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I wish that it made more sense, to be honest...
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One thing I like a lot about him is that he uses field recordings and conversations between people, not even like skits. There's nothing coherent enough to be skits, it's just noises and things. The splicing of song fragments together and things like that, as pieces of sound collages in general, not just stand alone recordings. I like that general unrestricted attitude to genre in songs, just going with what you feel. I would say that's why his influence lingers over most of what I do even though I haven't really listened to him for a long time, his seventies stuff anyway. A lot of his sixties stuff is still amazing.
So you talk about splicing things together. When making 'Grapefruit' did you set out to create something abstract?
I wish that it made more sense, to be honest, so I am now moving away from that. Some of the songs are five years old so I am trying to move away from that and put more substance into what I create. The two newest songs on 'Grapefruit' - 'Don't Make Friends With Good People' and 'Half-Ruined Already' - have very tangible meanings whereas songs like 'Ondor Gongor' don't mean anything, it is just nonsense. Exeter Services has little bits of meaning but it is not thought out enough to be coherent.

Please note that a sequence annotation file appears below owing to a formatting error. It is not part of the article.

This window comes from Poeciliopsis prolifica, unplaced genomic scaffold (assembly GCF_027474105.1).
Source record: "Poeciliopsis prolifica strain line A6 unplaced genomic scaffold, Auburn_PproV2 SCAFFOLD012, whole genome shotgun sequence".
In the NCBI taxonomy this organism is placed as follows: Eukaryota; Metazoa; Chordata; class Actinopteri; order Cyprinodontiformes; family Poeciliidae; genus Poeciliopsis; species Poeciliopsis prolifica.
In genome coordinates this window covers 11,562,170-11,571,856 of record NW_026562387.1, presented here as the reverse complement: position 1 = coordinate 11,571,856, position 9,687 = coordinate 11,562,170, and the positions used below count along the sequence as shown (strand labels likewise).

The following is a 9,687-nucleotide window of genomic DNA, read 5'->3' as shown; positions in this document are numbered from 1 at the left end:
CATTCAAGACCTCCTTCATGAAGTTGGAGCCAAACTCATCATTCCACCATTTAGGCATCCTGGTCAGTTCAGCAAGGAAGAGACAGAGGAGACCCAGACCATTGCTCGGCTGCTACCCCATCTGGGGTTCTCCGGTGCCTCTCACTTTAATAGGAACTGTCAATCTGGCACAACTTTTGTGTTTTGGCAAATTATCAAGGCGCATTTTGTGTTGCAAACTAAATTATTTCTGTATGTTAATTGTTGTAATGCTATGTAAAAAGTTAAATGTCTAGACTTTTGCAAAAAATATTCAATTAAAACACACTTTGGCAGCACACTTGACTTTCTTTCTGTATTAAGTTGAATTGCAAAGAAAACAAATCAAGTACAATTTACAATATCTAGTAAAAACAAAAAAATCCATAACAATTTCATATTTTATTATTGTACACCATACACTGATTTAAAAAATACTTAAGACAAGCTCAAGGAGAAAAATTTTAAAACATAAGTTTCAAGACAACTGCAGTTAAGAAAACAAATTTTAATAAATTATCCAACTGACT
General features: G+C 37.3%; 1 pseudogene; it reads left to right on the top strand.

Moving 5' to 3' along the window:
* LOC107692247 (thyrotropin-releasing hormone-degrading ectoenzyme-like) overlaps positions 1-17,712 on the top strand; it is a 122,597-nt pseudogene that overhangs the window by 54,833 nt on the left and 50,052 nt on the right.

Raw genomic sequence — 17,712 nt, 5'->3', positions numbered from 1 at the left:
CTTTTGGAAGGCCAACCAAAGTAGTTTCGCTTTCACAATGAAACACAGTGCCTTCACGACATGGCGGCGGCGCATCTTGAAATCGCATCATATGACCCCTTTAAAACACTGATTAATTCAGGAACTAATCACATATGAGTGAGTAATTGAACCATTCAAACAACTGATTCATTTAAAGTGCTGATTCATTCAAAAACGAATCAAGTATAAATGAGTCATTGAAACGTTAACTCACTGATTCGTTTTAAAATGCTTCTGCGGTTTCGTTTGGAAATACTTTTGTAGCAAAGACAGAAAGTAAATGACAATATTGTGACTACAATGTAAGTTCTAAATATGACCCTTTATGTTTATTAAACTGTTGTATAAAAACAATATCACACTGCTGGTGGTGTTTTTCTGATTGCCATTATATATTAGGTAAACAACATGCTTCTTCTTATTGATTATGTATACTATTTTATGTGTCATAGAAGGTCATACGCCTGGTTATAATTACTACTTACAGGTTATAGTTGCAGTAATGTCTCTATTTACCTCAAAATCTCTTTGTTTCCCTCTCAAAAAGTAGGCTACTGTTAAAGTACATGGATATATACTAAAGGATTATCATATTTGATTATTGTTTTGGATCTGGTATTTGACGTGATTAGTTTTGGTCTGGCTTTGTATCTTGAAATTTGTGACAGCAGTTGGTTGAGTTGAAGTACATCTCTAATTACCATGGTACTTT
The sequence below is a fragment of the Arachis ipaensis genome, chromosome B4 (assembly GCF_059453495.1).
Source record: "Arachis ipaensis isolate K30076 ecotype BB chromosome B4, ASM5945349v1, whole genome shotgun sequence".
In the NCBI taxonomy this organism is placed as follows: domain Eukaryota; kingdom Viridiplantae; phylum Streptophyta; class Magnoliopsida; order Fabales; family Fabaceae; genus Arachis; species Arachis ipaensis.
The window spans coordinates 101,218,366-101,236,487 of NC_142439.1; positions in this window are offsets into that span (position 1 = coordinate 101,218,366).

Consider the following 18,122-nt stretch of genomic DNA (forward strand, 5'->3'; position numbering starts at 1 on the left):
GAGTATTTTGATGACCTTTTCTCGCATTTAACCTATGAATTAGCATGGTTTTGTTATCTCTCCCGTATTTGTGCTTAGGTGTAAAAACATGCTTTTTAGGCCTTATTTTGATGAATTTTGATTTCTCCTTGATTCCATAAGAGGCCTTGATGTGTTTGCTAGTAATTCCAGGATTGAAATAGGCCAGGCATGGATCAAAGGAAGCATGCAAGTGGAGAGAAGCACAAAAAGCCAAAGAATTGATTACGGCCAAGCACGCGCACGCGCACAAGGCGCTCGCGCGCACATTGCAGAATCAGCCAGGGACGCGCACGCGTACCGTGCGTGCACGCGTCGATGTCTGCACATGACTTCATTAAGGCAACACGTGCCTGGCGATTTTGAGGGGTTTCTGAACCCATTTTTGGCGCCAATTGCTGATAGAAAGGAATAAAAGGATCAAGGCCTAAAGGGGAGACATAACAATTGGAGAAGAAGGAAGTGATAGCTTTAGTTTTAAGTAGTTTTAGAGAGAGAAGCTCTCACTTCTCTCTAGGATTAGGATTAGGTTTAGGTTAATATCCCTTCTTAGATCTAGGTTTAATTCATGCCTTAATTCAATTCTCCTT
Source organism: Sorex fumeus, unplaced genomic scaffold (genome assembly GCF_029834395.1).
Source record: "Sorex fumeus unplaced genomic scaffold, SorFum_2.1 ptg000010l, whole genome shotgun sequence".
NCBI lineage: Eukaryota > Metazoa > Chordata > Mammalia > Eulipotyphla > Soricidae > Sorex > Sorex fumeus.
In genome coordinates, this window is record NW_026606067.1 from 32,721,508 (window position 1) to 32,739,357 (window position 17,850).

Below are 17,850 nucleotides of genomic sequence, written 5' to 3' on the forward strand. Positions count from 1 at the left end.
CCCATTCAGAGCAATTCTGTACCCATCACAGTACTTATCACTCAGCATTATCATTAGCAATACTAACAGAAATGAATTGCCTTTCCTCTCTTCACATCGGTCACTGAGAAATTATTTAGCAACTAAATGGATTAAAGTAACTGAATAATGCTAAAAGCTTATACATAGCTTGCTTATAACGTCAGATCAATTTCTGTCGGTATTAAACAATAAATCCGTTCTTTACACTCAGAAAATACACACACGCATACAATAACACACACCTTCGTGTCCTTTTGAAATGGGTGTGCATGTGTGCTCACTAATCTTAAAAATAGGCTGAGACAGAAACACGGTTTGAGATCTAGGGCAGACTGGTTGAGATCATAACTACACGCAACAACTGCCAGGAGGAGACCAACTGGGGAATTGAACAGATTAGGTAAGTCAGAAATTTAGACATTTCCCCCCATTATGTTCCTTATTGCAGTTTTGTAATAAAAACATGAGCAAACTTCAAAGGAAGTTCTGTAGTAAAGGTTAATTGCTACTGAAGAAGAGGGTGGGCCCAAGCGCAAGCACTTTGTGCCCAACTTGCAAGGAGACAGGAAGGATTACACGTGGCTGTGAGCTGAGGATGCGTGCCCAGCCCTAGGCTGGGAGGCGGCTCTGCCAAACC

Are you working on new music? A third album?
Yeah, in terms of numbering the music, it gets a bit complicated because the records I make operate for different purposes. 'Grapefruit' is technically the second because it was proceeded by my LP that came out in 2013 but there are also tour only CDs that have songs that don't make it onto records and songs that come out in between but aren't follow ups to LPs. I have two more records that will hopefully be out before the end of the year but neither of them are LPs. One of them is an improvised guitar cassette and the other is a CD with tracks that didn't get onto other records.
So the short answer is, I am working on a follow up to 'Grapefruit' but it won't be the next record that I put out. There will probably be another four or five before that.
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Words: Kerry Flint